I found a strength I’ve never known

So, I read this book…


Ironically, I ordered it before my life took an unexpected turn for the worse, but I guess you could say I was anticipating (maybe even preparing for?) it in a way. And truthfully, this book was delivered just in time.

First of all, I highly recommend this read. It won’t change your life in one day, but it will make you start to think about changing your approach to certain situations in life. The most influential themes I took away from it are:

  • We all need to stop framing our reality based on other’s perceptions of us (and any other uncontrollable factors)
  • Weathering the shitstorm is usually a necessity
  • You really don’t know everything (so stop pretending like you do).

As it turns out, you can’t control other people. Chasing perfection and trying to control every diminutive aspect of your life is a recipe for disaster and anxiety. It breeds unwanted stress. You can’t expect to account for every possible outcome in a situation, yet that’s what I’ve found I always try to do. It’s always been the unknown variables that I don’t do well with. But at some point you have to realize, you can’t control the way other people are; you can’t make someone care about you, or even like you for that matter. And you can’t base your worth on any of that shit.

Others will care as much as they want to, and sometimes factors in their own life will affect that. And guess what? Most of the time it will have nothing to do with you. Which brings me to another valuable lesson I found in this book: it’s not always about you.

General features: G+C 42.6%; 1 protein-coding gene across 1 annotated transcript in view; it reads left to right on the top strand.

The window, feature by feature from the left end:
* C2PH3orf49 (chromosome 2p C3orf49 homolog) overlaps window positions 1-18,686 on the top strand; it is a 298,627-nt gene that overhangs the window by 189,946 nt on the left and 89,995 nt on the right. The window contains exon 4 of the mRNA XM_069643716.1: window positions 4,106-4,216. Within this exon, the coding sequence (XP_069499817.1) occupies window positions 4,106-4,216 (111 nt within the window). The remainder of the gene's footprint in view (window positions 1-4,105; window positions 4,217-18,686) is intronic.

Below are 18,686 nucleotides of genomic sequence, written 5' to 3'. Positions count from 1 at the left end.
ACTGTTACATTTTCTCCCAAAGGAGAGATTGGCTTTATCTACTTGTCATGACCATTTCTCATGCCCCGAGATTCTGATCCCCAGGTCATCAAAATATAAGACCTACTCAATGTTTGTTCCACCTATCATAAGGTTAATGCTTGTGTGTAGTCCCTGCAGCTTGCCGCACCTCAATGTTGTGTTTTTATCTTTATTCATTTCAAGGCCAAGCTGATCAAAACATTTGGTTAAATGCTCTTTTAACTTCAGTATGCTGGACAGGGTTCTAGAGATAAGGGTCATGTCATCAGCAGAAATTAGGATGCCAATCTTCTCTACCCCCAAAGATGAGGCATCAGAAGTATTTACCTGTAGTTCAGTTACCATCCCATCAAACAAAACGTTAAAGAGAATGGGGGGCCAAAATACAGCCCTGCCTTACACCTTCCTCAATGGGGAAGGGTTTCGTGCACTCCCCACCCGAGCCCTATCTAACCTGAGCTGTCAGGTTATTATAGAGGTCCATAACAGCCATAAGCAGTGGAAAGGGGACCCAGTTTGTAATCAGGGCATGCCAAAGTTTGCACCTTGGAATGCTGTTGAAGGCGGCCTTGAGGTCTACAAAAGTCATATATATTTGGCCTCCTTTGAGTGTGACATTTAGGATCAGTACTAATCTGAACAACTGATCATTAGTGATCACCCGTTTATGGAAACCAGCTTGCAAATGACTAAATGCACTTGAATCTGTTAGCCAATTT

Last Saturday I woke up to a beautiful morning with no real plans for the day. I went to the gym, hit up the grocery store, and even got my car washed. I needed my next destination to be out in the sun, next to the water, in a bikini and preferably with a drink in my hand. Everyone I texted was either out of town, busy, or just flat out didn’t respond. All I wanted to do was go to the damn beach and no one was available to join me.

If you would have put this situation in front of me last month or even last year, my response would have been to just stay home and contemplate how lame I am, or retreat to my parents house where I could lay out, undisturbed, in their yard. I would sacrifice the idea of going to the beach because I didn’t want to go alone.

Last Saturday, I said “fuck it.

And guess what? I had a wonderful time. I didn’t need to, nor did I want to, depend on the accompaniment of anyone else as my only reason for going to the beach. This is not a testament to any new-found reclusiveness amidst the breakup, but more so, a new-found independence. Yes, it would have been nice to have a beach buddy. But it was not necessary and everything was still okay. No one was at fault for not being available to join me, and I was still able to enjoy the couple hours of relaxation and solitude.

This book showed me that I’ve been a little too self-centered through the hard times too. Everyone has problems. You have no idea what someone else is going through (you know, back to the whole not being able to know/control everything), and in no way should you assume that all the bad stuff is only happening to you. That is victim mentality and it is toxic as hell.

I was at my cousin’s wedding a couple weekends ago, and took full advantage of the open bar. I was approached by a family member who asked how my relationship was going, and I had a total drunken breakdown. I explained how horribly he ended it; how I never meant anything; how I’m going on 27 years old, and feel so lost and alone; how it feels like the rest of the world has found their forever person and I’m back to square one. She listened intently, with a slight smirk on her face. When I was finished and composed myself, she looked me in the eye, and you know what she told me?

“I am seriously so excited for you and this time in your life.”